Instructions and details can be found in this forum thread. On a suggestion that I came across in one of the forums, I’ve created a batch file and then linked to that file from the Logos bookmarks bar to simplify reapplying the enhancement. So, in the batch file, I have:
“[%Path to Logos.exe%]\Logos.exe” /ngen
rem “[%Path to Logos.exe%]\Logos.exe” /unngen
The second line does nothing since it’s currently a remark (“rem”). But, moving the “rem” notation from the second line to the first line and then rerunning the batch file would remove the enhancement if ever that were needed.
This month, three Anchor Bible volumes are free or deeply discounted from Logos Bible software:
The Anchor Bible series is itself also on sale for 50% off. For those interested in purchasing the series, it seems the recommended method is to take advantage of the individual volume discounts for this month and then let dynamic pricing apply to the balance of the series in a separate order.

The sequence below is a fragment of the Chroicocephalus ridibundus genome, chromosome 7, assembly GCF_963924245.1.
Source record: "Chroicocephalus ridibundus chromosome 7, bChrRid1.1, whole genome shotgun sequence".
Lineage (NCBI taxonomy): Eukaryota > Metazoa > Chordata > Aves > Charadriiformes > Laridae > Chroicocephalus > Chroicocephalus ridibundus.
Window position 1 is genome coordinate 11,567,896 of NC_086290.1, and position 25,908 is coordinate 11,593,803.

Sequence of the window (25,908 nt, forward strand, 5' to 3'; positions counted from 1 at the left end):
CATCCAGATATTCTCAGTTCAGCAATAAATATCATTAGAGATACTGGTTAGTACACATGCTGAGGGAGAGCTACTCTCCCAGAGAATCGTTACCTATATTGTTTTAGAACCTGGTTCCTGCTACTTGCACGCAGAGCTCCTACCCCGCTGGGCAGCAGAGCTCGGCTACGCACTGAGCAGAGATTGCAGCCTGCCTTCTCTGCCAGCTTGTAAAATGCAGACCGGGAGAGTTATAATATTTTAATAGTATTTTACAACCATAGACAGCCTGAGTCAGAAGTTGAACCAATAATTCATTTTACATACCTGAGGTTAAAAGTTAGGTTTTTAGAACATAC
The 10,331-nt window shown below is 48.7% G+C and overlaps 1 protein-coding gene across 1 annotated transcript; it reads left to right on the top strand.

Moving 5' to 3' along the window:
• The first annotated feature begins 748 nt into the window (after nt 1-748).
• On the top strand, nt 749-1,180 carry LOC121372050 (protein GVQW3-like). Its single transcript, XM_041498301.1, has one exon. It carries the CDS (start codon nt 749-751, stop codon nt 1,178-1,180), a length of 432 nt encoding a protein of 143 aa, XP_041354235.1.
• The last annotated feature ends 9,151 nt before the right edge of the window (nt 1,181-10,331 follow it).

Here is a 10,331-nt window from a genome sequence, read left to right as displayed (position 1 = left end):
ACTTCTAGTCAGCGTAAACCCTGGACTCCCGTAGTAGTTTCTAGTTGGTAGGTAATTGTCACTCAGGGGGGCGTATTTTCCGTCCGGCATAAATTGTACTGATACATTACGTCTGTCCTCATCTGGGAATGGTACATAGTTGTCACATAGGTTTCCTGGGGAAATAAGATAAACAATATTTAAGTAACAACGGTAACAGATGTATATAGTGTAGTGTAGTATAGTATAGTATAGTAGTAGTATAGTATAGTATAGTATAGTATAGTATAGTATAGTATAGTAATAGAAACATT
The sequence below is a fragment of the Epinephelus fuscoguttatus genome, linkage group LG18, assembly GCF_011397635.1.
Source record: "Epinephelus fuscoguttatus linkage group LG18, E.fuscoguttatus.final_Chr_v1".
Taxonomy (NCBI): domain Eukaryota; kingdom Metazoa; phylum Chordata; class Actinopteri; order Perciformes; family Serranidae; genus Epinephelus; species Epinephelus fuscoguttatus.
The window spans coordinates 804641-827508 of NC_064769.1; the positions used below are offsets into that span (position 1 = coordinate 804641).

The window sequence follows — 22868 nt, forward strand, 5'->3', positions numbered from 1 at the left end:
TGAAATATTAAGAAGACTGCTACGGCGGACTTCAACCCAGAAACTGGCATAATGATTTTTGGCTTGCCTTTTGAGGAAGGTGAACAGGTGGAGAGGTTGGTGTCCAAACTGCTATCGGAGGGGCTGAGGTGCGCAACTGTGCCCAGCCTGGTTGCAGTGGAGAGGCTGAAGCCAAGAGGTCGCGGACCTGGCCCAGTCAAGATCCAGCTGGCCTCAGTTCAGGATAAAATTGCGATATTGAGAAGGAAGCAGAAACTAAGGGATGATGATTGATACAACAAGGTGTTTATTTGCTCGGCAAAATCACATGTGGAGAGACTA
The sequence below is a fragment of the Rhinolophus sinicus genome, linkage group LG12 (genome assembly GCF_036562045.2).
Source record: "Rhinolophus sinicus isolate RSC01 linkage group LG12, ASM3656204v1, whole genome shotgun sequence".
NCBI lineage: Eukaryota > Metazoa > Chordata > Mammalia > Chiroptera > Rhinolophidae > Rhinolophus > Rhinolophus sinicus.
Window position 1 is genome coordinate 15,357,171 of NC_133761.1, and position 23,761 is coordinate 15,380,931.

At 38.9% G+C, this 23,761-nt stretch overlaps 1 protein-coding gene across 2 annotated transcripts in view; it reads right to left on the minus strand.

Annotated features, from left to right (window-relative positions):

signature contention, that Israel’s continuing exile was a pivotal issue in the emergence of Christianity, has found a central place in contemporary New Testament scholarship.
While many find this a compelling key to understanding the New Testament, critical responses also abound. This book engages a variety of scholars in conversation with Wright’s thesis. The scene is set in an introduction by James M. Scott, who has made significant contributions to the debate. Then, in a programmatic essay, Wright clearly restates his thesis. Next come eleven essays from scholars such as Walter Brueggemann, Philip Alexander, Jörn Kiefer, Dorothy Peters, and Scot McKnight. They interact with Wright’s thesis from various perspectives: Hebrew Bible, Septuagint, early Judaism, the Dead Sea Scrolls, and the New Testament. Hans Boersma and Ephraim Radner then engage Wright’s thesis from theological perspectives. Finally, Wright offers a lively response to his interlocutors.